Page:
1. Plastic pollution reaches a mainstream audience
Ocean pollution had become, and still is, a hot topic within scientific communities. It appeared in discussions and debates at environmental conferences, plastic debris events, in universities, outside PhD laboratories, in lectures and social events like dinners. Plastic pollution in the ocean also made it onto the news as well as in magazines, even the general public has shared their concern on social media, and the list of activists fighting against plastic pollution is increasing. Some celebrities have also joined the cause. For instance, Pharrell Williams took part in a documentary released only a few months ago called “The Plastic Age: A Documentary“, which we really recommend you to watch if you haven’t seen already.
2. “Plankton eating plastic” video goes viral
It was actually in 2013 when researchers from the University of Exeter and Plymouth Marine laboratory published the first caught-on-camera pictures of plankton ingesting microplastic beads. This was in their paper “Microplastic Ingestion by Zooplankton.” We’re guessing these images only went viral in 2015 because of the recent multimedia coverage of the ocean plastic pollution issue.
2.1. So do went two turtles with single-use plastics being removed from their nose
Just google plastic-straw-turtle and you will see one of the two most horrendous videos of 2015 . A turtle gets a straw removed from its nostril and another video was also uploaded a few months later and this time it was a plastic fork.
These two videos together have been viewed more than 7 million times on youtube alone – perhaps even more on Facebook – we really hope those 7 million people will give up single use plastics for lent!
3. A large-scale cleanup of the Great Pacific Garbage Patch gets scheduled to begin by 2020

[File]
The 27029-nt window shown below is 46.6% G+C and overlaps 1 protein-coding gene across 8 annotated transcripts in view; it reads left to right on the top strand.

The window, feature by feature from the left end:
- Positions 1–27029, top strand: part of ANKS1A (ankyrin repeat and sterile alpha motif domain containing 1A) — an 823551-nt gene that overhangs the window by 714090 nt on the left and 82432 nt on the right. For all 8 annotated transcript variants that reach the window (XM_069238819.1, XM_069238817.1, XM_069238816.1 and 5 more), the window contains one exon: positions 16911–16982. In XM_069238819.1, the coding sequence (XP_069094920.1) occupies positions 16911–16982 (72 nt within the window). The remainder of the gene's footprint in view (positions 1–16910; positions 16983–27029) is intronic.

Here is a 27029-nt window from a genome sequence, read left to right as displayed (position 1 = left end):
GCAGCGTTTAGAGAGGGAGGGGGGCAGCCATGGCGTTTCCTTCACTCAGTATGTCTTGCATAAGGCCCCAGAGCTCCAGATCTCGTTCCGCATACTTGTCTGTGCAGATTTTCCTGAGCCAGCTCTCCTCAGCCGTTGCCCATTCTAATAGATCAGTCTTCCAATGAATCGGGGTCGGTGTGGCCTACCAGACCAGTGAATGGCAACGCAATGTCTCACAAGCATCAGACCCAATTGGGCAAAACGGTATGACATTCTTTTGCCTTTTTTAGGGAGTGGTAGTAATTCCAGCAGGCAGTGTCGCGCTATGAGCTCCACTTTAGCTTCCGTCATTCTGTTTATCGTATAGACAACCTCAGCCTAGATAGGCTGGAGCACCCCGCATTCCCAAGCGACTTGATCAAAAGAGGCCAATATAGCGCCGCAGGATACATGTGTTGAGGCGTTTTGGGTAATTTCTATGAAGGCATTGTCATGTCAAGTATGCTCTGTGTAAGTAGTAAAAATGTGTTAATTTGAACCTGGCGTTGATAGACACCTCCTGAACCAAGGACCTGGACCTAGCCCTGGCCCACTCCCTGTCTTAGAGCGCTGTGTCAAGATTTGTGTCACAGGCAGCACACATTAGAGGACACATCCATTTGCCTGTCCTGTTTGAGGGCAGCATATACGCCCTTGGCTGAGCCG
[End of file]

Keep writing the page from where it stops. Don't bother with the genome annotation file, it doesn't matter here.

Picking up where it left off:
“The Ocean Cleanup (Foundation) develops technologies to extract, prevent, and intercept plastic pollution. The Ocean Cleanup’s goal is to fuel the world’s fight against oceanic plastic pollution by initiating the largest cleanup in history.”
Our view (a quick note on The Ocean Cleanup): We thought The Ocean Cleanup should go on this list as a development against plastic pollution because cleaning the oceans of plastic debris sounds ideal. However we don’t agree that cleaning up the ocean of debris is the solution of the problem with plastic. We believe that the only long-term solution is to don’t waste in the first place.
4. The plastic bag charge in the UK
Since the 5th of October large shops in England are charging 5p per bag. Official statistics from bag charges that have been already introduced in the UK (Ireland 2002, Wales 2011, Northern Ireland 2013 or Scotland in 2014) proved that a bag charge works. Also only two months after the english bag charge started, Tesco proclaimed a 78% decrease on plastic bags usage from their consumers.
A thought: Will a charge on plastic bags make a long-term difference? Although numbers show that a charge on plastic bags can be very successful on cutting down the amount of plastic bags consumers get, our common-sense says that the only true difference will start from each individual making a difference: say no to plastic bags and bring your own cloth bags to the shop.
5. US bans microplastics, the greatest success of 2015
Only a few days ago both the U.S. Senate and House of Representatives unanimously approved a bill banning the manufacture of facewash, toothpaste and shampoo containing plastic microbeads by July 1, 2017 and the sale of such beauty products by July 1, 2018. Success!
Will the microplastic ban get into the european political agenda by 2016? We really hope we can introduce a european ban on microplastics in our 2016 top 5 highlights of the year. While we work hard to do so, we encourage you to swap for a plastic-free alternative in your morning routine. If you want to learn more about this, just keep an eye on our January posts!